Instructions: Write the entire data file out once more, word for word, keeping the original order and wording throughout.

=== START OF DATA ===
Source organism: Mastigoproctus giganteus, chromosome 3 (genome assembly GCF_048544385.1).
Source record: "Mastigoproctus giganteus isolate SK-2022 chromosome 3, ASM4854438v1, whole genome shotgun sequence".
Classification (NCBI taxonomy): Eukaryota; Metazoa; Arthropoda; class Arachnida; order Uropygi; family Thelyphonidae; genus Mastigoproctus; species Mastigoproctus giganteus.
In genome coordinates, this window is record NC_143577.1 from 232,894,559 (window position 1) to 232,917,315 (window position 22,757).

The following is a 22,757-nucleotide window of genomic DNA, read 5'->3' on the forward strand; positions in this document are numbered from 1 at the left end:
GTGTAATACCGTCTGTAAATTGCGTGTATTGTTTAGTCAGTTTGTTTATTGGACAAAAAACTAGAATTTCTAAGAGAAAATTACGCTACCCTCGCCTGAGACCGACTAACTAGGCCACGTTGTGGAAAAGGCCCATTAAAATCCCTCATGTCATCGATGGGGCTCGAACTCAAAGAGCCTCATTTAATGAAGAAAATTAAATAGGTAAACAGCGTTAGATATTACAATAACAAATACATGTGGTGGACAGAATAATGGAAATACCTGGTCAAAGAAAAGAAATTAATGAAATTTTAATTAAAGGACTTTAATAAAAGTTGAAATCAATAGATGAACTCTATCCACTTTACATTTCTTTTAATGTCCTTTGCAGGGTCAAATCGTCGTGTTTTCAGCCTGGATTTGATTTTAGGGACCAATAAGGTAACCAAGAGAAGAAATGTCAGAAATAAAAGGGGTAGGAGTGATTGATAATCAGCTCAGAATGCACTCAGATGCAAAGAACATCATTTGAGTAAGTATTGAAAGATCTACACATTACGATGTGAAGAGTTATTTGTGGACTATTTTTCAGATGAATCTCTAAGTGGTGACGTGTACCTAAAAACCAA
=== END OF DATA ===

Source organism: Mastigoproctus giganteus, chromosome 3 (genome assembly GCF_048544385.1).
Source record: "Mastigoproctus giganteus isolate SK-2022 chromosome 3, ASM4854438v1, whole genome shotgun sequence".
Classification (NCBI taxonomy): Eukaryota; Metazoa; Arthropoda; class Arachnida; order Uropygi; family Thelyphonidae; genus Mastigoproctus; species Mastigoproctus giganteus.
In genome coordinates, this window is record NC_143577.1 from 232,894,559 (window position 1) to 232,917,315 (window position 22,757).

The following is a 22,757-nucleotide window of genomic DNA, read 5'->3' on the forward strand; positions in this document are numbered from 1 at the left end:
GTGTAATACCGTCTGTAAATTGCGTGTATTGTTTAGTCAGTTTGTTTATTGGACAAAAAACTAGAATTTCTAAGAGAAAATTACGCTACCCTCGCCTGAGACCGACTAACTAGGCCACGTTGTGGAAAAGGCCCATTAAAATCCCTCATGTCATCGATGGGGCTCGAACTCAAAGAGCCTCATTTAATGAAGAAAATTAAATAGGTAAACAGCGTTAGATATTACAATAACAAATACATGTGGTGGACAGAATAATGGAAATACCTGGTCAAAGAAAAGAAATTAATGAAATTTTAATTAAAGGACTTTAATAAAAGTTGAAATCAATAGATGAACTCTATCCACTTTACATTTCTTTTAATGTCCTTTGCAGGGTCAAATCGTCGTGTTTTCAGCCTGGATTTGATTTTAGGGACCAATAAGGTAACCAAGAGAAGAAATGTCAGAAATAAAAGGGGTAGGAGTGATTGATAATCAGCTCAGAATGCACTCAGATGCAAAGAACATCATTTGAGTAAGTATTGAAAGATCTACACATTACGATGTGAAGAGTTATTTGTGGACTATTTTTCAGATGAATCTCTAAGTGGTGACGTGTACCTAAAAACCAA